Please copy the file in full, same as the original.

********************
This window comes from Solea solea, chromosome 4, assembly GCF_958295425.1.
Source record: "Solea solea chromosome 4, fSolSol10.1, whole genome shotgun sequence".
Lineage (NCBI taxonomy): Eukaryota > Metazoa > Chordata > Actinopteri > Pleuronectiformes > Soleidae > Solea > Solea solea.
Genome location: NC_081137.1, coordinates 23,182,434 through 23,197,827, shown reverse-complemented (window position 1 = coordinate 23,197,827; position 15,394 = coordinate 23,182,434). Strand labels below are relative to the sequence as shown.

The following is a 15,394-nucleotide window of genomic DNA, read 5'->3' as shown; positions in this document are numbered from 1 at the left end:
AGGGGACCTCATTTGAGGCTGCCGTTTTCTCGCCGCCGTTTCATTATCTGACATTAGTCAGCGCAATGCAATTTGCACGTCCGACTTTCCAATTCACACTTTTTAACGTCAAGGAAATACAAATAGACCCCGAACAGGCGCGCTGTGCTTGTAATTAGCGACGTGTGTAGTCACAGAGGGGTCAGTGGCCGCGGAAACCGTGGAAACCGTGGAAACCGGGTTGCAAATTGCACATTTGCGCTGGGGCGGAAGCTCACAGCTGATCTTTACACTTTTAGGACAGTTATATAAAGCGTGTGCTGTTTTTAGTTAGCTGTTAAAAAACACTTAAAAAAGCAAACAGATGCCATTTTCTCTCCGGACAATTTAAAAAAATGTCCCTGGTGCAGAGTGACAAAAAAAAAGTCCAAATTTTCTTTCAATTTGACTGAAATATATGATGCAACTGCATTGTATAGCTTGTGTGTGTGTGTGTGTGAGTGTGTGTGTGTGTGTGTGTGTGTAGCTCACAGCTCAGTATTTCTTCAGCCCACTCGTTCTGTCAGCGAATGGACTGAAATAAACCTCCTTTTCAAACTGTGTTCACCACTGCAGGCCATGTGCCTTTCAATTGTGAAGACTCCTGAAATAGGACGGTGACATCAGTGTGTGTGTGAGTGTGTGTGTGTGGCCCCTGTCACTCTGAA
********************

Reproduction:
This window comes from Solea solea, chromosome 4, assembly GCF_958295425.1.
Source record: "Solea solea chromosome 4, fSolSol10.1, whole genome shotgun sequence".
Lineage (NCBI taxonomy): Eukaryota > Metazoa > Chordata > Actinopteri > Pleuronectiformes > Soleidae > Solea > Solea solea.
Genome location: NC_081137.1, coordinates 23,182,434 through 23,197,827, shown reverse-complemented (window position 1 = coordinate 23,197,827; position 15,394 = coordinate 23,182,434). Strand labels below are relative to the sequence as shown.

The following is a 15,394-nucleotide window of genomic DNA, read 5'->3' as shown; positions in this document are numbered from 1 at the left end:
AGGGGACCTCATTTGAGGCTGCCGTTTTCTCGCCGCCGTTTCATTATCTGACATTAGTCAGCGCAATGCAATTTGCACGTCCGACTTTCCAATTCACACTTTTTAACGTCAAGGAAATACAAATAGACCCCGAACAGGCGCGCTGTGCTTGTAATTAGCGACGTGTGTAGTCACAGAGGGGTCAGTGGCCGCGGAAACCGTGGAAACCGTGGAAACCGGGTTGCAAATTGCACATTTGCGCTGGGGCGGAAGCTCACAGCTGATCTTTACACTTTTAGGACAGTTATATAAAGCGTGTGCTGTTTTTAGTTAGCTGTTAAAAAACACTTAAAAAAGCAAACAGATGCCATTTTCTCTCCGGACAATTTAAAAAAATGTCCCTGGTGCAGAGTGACAAAAAAAAAGTCCAAATTTTCTTTCAATTTGACTGAAATATATGATGCAACTGCATTGTATAGCTTGTGTGTGTGTGTGTGTGAGTGTGTGTGTGTGTGTGTGTGTGTAGCTCACAGCTCAGTATTTCTTCAGCCCACTCGTTCTGTCAGCGAATGGACTGAAATAAACCTCCTTTTCAAACTGTGTTCACCACTGCAGGCCATGTGCCTTTCAATTGTGAAGACTCCTGAAATAGGACGGTGACATCAGTGTGTGTGTGAGTGTGTGTGTGTGGCCCCTGTCACTCTGAA